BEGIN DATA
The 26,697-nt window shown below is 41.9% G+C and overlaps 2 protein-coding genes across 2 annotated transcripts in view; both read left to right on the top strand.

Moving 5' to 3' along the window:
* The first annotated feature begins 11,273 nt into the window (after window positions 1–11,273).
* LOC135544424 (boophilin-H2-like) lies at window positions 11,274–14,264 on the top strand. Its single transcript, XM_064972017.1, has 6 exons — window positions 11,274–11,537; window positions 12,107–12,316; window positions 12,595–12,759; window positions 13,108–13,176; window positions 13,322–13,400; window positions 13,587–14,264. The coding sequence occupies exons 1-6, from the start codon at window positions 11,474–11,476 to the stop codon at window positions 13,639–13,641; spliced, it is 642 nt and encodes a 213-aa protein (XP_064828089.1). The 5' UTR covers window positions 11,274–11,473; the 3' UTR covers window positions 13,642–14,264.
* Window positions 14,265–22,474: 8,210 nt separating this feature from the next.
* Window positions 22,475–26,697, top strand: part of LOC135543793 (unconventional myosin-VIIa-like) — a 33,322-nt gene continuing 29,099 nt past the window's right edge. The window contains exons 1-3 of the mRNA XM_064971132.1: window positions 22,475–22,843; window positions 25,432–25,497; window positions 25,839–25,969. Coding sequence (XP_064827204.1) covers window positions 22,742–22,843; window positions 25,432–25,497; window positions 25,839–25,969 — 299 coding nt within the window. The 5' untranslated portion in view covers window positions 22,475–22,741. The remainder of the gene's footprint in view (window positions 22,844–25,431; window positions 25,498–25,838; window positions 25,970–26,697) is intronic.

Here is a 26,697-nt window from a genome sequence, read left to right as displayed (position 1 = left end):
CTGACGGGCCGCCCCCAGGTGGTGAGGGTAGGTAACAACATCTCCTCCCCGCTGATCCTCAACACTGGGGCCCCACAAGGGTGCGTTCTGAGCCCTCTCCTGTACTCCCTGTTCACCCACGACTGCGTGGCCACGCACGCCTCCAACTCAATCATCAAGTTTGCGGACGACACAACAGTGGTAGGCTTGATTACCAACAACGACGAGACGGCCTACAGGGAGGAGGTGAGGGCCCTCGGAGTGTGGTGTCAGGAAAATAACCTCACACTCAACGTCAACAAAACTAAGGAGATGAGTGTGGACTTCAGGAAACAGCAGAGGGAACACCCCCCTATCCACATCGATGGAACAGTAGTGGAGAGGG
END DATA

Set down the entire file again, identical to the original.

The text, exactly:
The 26,697-nt window shown below is 41.9% G+C and overlaps 2 protein-coding genes across 2 annotated transcripts in view; both read left to right on the top strand.

Moving 5' to 3' along the window:
* The first annotated feature begins 11,273 nt into the window (after window positions 1–11,273).
* LOC135544424 (boophilin-H2-like) lies at window positions 11,274–14,264 on the top strand. Its single transcript, XM_064972017.1, has 6 exons — window positions 11,274–11,537; window positions 12,107–12,316; window positions 12,595–12,759; window positions 13,108–13,176; window positions 13,322–13,400; window positions 13,587–14,264. The coding sequence occupies exons 1-6, from the start codon at window positions 11,474–11,476 to the stop codon at window positions 13,639–13,641; spliced, it is 642 nt and encodes a 213-aa protein (XP_064828089.1). The 5' UTR covers window positions 11,274–11,473; the 3' UTR covers window positions 13,642–14,264.
* Window positions 14,265–22,474: 8,210 nt separating this feature from the next.
* Window positions 22,475–26,697, top strand: part of LOC135543793 (unconventional myosin-VIIa-like) — a 33,322-nt gene continuing 29,099 nt past the window's right edge. The window contains exons 1-3 of the mRNA XM_064971132.1: window positions 22,475–22,843; window positions 25,432–25,497; window positions 25,839–25,969. Coding sequence (XP_064827204.1) covers window positions 22,742–22,843; window positions 25,432–25,497; window positions 25,839–25,969 — 299 coding nt within the window. The 5' untranslated portion in view covers window positions 22,475–22,741. The remainder of the gene's footprint in view (window positions 22,844–25,431; window positions 25,498–25,838; window positions 25,970–26,697) is intronic.

Here is a 26,697-nt window from a genome sequence, read left to right as displayed (position 1 = left end):
CTGACGGGCCGCCCCCAGGTGGTGAGGGTAGGTAACAACATCTCCTCCCCGCTGATCCTCAACACTGGGGCCCCACAAGGGTGCGTTCTGAGCCCTCTCCTGTACTCCCTGTTCACCCACGACTGCGTGGCCACGCACGCCTCCAACTCAATCATCAAGTTTGCGGACGACACAACAGTGGTAGGCTTGATTACCAACAACGACGAGACGGCCTACAGGGAGGAGGTGAGGGCCCTCGGAGTGTGGTGTCAGGAAAATAACCTCACACTCAACGTCAACAAAACTAAGGAGATGAGTGTGGACTTCAGGAAACAGCAGAGGGAACACCCCCCTATCCACATCGATGGAACAGTAGTGGAGAGGG